Living with intent, social engagement, learning, growing, giving
It’s been 2 months since my husband and I last spent an evening together without our children so we hired a babysitter yesterday evening to see the film 12 Years a Slave. The film was interesting, agonising, saddening, revolting, angering but certainly not romantic! The film is based on a true story written by a free African American man who was drugged and kidnapped in Washington then sold into slavery in the south of America. We witness dreadful scenes of cruelty and disgusting indifference to human suffering as Solomon moves from estate to estate over a 12 year period, unable to prove his freedom or contact his family.
The film sees director Steve McQueen select Michael Fassbender again for a leading role (as in Hunger and Shame). The acting is excellent and thoroughly believable, especially by Lupita Nyong’o as the heart-wrenchingly misused character Patsey and Fassbender as Mr Epps. Fassbender is thoroughly captivating with his drunken antics as the disgustingly cruel ‘slave breaker’ and portrays a complex character. Brad Pitt is one of the producers and not surprisingly he plays the small but crucial role of the Canadian emancipist who brings about Solomon’s emancipation.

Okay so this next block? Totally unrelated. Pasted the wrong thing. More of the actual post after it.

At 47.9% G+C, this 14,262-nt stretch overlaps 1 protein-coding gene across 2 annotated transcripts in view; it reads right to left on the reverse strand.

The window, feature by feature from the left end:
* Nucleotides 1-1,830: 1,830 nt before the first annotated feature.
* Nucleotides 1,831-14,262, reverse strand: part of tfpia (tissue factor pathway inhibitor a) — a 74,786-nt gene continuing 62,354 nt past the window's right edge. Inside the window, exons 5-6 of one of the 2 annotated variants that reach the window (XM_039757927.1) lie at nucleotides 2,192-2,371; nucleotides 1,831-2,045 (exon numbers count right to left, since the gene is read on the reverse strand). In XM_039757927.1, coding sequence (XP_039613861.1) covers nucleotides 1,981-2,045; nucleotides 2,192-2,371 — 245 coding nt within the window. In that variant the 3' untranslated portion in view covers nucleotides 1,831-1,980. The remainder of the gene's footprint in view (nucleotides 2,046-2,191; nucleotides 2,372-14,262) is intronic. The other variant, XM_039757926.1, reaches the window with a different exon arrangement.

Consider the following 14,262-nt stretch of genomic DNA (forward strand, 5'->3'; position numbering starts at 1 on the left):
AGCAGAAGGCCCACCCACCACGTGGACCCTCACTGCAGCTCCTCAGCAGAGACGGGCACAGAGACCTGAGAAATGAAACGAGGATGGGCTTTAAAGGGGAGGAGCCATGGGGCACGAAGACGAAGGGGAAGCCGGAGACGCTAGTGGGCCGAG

The film is quite long and at all times difficult to watch (I struggled to swallow small sips of wine during the film) because McQueen is unflinching in his depiction of the depravity of slave ‘owners’ and traders in America in the 1800s. Well done to McQueen and it’s certainly an important portrayal of slavery. I was unable to figure out why Solomon chose to go to Washington with two shifty-looking circus touts. Presumably he was motivated by the money they offered but his motivation was not explained.
The film made me ponder the history of slavery and I read here in Richard Donkin’s The History of Work:
The economies of the greatest classical civilizations – those of Greece and Rome – were founded on the most uncivilized of human conditions: slavery. For hundreds of years in Greece and Rome slavery was the most common form of manual labor.
The Cambridge-based historian Moses Finley suggested that five societies were founded on slavery:
Next I obviously pondered modern slavery with:
Why do so many humans worldwide intrinsically exploit other people?